New York Times
CAIRO - It is unlikely anyone has ever come to this city and commented on how clean the streets are. But this litter-strewn metropolis is now wrestling with a garbage problem so severe it has managed to incite its weary residents and command the attention of the president.
When the government killed all the pigs in Egypt this spring - in what public health experts said was a misguided attempt to combat swine flu - it was warned the city would be overwhelmed with trash.
The pigs used to eat tons of organic waste. Now the pigs are gone and the rotting food piles up on the streets of middle-class neighborhoods like Heliopolis and in the poor streets of communities like Imbaba.
What started out as an impulsive response to the swine flu threat has turned into a social, environmental and political problem for the Arab world's most populous state. It has exposed the failings of a government where the power is concentrated at the top, where decisions are often carried out with little consideration for their consequences and where follow-up is often nonexistent, according to social commentators and government officials.
Speaking broadly, there are two systems for receiving services in Egypt. The government system and the do-it-yourself system. Instead of following the channels of bureaucracy, most people rely on an informal system of personal contacts and bribes to get a building permit, pass an inspection, get a driver's license - or make a living.
Cairo's garbage collection belonged to the informal sector. The government hired multinational companies to collect the trash, and the companies decided to place bins around the city. But they failed to understand the ethos of the community. People do not take their garbage out. They are accustomed to someone collecting it from the door.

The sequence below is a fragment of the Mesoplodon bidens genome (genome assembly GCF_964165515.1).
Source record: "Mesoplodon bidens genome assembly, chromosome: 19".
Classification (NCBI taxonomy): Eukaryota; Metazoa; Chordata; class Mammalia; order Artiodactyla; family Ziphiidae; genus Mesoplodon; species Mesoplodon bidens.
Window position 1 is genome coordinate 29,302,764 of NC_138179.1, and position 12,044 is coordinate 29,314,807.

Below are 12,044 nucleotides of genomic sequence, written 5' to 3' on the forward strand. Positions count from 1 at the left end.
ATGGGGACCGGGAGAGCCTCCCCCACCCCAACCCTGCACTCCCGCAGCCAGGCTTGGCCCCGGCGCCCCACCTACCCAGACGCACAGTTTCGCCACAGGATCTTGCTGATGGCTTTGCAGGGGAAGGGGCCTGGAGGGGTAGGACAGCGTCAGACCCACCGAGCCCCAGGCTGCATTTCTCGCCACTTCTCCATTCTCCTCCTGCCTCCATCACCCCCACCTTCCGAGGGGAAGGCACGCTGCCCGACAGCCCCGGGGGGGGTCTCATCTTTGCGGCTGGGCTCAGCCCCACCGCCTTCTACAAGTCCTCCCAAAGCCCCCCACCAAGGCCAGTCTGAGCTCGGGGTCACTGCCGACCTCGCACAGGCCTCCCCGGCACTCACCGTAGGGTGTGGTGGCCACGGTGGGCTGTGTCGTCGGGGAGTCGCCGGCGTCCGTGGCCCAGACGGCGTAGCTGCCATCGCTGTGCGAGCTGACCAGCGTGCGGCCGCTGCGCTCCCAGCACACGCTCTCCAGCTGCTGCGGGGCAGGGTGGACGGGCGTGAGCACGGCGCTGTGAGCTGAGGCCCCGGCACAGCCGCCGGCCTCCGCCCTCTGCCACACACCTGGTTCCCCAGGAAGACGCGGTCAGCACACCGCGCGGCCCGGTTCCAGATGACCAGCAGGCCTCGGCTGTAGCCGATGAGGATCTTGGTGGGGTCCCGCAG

For more than half a century, those collectors were the zabaleen, a community of Egyptian Christians who live on the cliffs on the eastern edge of the city. They collected the trash, sold the recyclables and fed the organic waste to their pigs - which they then slaughtered and ate.
Now, the zabaleen community has stopped collecting most of the organic waste. Instead they dump it wherever they can or, at best, pile it beside trash bins scattered around the city by the international companies that have struggled in vain to keep up with the trash.
"They killed the pigs, let them clean the city," said Moussa Rateb, a former garbage collector and pig owner who lives in the community of the zabaleen. "Everything used to go to the pigs, now there are no pigs, so it goes to the administration."